United States: Supreme Court To Whistleblowers: If You See Something, Say Something (To The SEC)

On February 21, 2018, the US Supreme Court unanimously held in Digital Realty Trust, Inc. v. Somers that whistleblowers must report their concerns to the Securities and Exchange Commission (SEC or Commission) in order to be protected by the anti-retaliation provisions of the Dodd-Frank Wall Street Reform and Consumer Protection Act of 2010 (Dodd-Frank).

The Court focused on the plain language of Dodd-Frank, which defines a "whistleblower" as "any individual who provides . . . information relating to a violation of the securities laws to the Commission." Because the individual in question–Paul Somers, a former employee of Digital Realty Trust–reported his concerns to the company but not the Commission, the Court found that he was not eligible for protection under the anti-retaliation language of Dodd-Frank.

The Court's decision resolved a circuit split over the scope of Dodd-Frank's anti-retaliation protections for whistleblowers. The decision may have a significant impact on public companies given that employees may now be incentivized to bypass internal reporting mechanisms and report potential wrongdoing directly to the Commission.


Both Dodd-Frank and the earlier Sarbanes-Oxley Act of 2002 (SOX) provide various protections and incentives for employees who voluntarily report potential violations of the federal securities laws, including a private right of action for certain retaliatory acts. Dodd-Frank's anti-retaliation provision is broader, however, and it includes direct access to the federal courts without the initial requirement of filing a claim with a federal agency, greater monetary damages in some circumstances, and a much longer statute of limitations.1

Importantly, Dodd-Frank and SOX also differ with respect to who is protected against retaliation. SOX protects "employees" of public companies who, among other things, provide information regarding certain alleged violations to an internal supervisor, a federal regulatory or law enforcement agency (including the Commission), or Congress.2 By comparison, Dodd-Frank protects only individuals who fall within the definition of "whistleblower," which Section 21F(a)(6) defines as someone who has reported information relating to a violation of the securities laws "to the Commission."3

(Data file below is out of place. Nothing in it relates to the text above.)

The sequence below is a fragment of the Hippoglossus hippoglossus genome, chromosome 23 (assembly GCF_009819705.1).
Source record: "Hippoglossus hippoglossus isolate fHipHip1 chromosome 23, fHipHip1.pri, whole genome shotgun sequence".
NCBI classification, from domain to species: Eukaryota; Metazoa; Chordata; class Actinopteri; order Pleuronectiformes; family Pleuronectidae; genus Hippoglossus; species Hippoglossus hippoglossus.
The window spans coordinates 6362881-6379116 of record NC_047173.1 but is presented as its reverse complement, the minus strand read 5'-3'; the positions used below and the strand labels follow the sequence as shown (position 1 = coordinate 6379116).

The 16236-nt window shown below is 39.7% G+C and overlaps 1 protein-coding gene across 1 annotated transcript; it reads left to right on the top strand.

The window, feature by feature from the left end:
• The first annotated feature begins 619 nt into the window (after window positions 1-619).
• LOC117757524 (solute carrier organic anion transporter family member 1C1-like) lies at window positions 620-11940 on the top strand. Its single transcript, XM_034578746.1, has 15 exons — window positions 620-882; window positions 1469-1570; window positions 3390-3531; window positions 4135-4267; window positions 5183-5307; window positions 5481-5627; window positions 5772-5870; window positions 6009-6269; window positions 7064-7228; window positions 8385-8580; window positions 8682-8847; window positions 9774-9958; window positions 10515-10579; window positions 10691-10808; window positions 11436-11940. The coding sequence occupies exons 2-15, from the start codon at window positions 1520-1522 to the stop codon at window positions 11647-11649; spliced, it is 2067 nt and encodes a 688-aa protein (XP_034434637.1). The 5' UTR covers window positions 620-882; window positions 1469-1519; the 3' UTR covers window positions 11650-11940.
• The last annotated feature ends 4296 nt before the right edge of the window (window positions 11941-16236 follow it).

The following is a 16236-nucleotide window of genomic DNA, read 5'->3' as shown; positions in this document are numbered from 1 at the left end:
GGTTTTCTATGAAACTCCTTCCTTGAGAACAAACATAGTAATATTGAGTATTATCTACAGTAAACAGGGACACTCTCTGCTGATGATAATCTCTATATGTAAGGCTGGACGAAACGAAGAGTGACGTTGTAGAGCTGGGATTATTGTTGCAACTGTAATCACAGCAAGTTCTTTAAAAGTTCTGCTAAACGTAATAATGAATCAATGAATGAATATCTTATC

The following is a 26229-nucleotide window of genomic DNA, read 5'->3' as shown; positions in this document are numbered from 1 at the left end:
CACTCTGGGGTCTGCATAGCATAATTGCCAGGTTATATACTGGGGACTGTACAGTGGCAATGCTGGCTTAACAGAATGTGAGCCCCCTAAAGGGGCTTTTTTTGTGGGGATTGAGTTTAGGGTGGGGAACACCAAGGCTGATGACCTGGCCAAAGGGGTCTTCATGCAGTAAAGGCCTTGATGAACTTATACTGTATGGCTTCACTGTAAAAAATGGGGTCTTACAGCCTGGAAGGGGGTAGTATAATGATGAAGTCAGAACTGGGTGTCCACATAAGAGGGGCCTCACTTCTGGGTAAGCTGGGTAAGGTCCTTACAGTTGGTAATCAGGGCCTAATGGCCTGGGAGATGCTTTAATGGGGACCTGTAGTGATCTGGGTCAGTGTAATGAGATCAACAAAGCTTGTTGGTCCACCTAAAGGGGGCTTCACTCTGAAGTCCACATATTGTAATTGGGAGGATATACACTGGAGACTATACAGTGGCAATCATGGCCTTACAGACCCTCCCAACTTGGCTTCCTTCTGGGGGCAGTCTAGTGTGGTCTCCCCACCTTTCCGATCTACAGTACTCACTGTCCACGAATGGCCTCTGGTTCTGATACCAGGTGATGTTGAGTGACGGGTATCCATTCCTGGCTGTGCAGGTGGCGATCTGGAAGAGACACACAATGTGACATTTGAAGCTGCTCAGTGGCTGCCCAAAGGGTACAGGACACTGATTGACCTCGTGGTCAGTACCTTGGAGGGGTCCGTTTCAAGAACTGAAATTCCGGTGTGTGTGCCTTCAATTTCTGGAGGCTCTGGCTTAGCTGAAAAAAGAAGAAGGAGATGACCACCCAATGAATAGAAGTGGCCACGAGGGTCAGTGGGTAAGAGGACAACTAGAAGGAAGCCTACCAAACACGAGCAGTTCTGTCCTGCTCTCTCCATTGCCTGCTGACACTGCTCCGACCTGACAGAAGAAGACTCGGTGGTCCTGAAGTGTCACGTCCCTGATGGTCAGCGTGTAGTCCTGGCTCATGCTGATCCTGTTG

In 2011, however, the Commission promulgated a rule that defined "whistleblower," for purposes of Dodd-Frank's anti-retaliation provision, to include those employees who reported the potential violations internally at their companies.4 The Commission based its interpretation on a purported tension between the statutory definition of "whistleblower" and the statutory anti-retaliation provision. Specifically, subdivision (iii) of Dodd-Frank's anti-retaliation provision expressly incorporates SOX by providing that employers may not retaliate against whistleblowers "because of any lawful act done by the whistleblower" in, among other things, "making disclosures that are required or protected under [SOX] . . . and any other law, rule, or regulation subject to the jurisdiction of the Commission."5 As the Commission explained, the "statutory anti-retaliation protections apply to three different categories of whistleblowers, and the third category includes individuals who report to persons or governmental authorities other than the Commission."6

The difference between the definition of "whistleblower" in the statute and rule led to a circuit split. While the Fifth Circuit held that the statutory definition left no room for the Commission to interpret "whistleblower" more broadly, the Second Circuit held that the Commission's interpretation was entitled to Chevron deference.7 In Somers v. Digital Realty Trust, Inc., the Ninth Circuit adopted the Second Circuit's position, holding that Mr. Somers could pursue his retaliation claim against his former employer Digital Realty Trust, a publicly-traded real estate investment trust, despite his failure to report to the SEC.8

The Supreme Court's Decision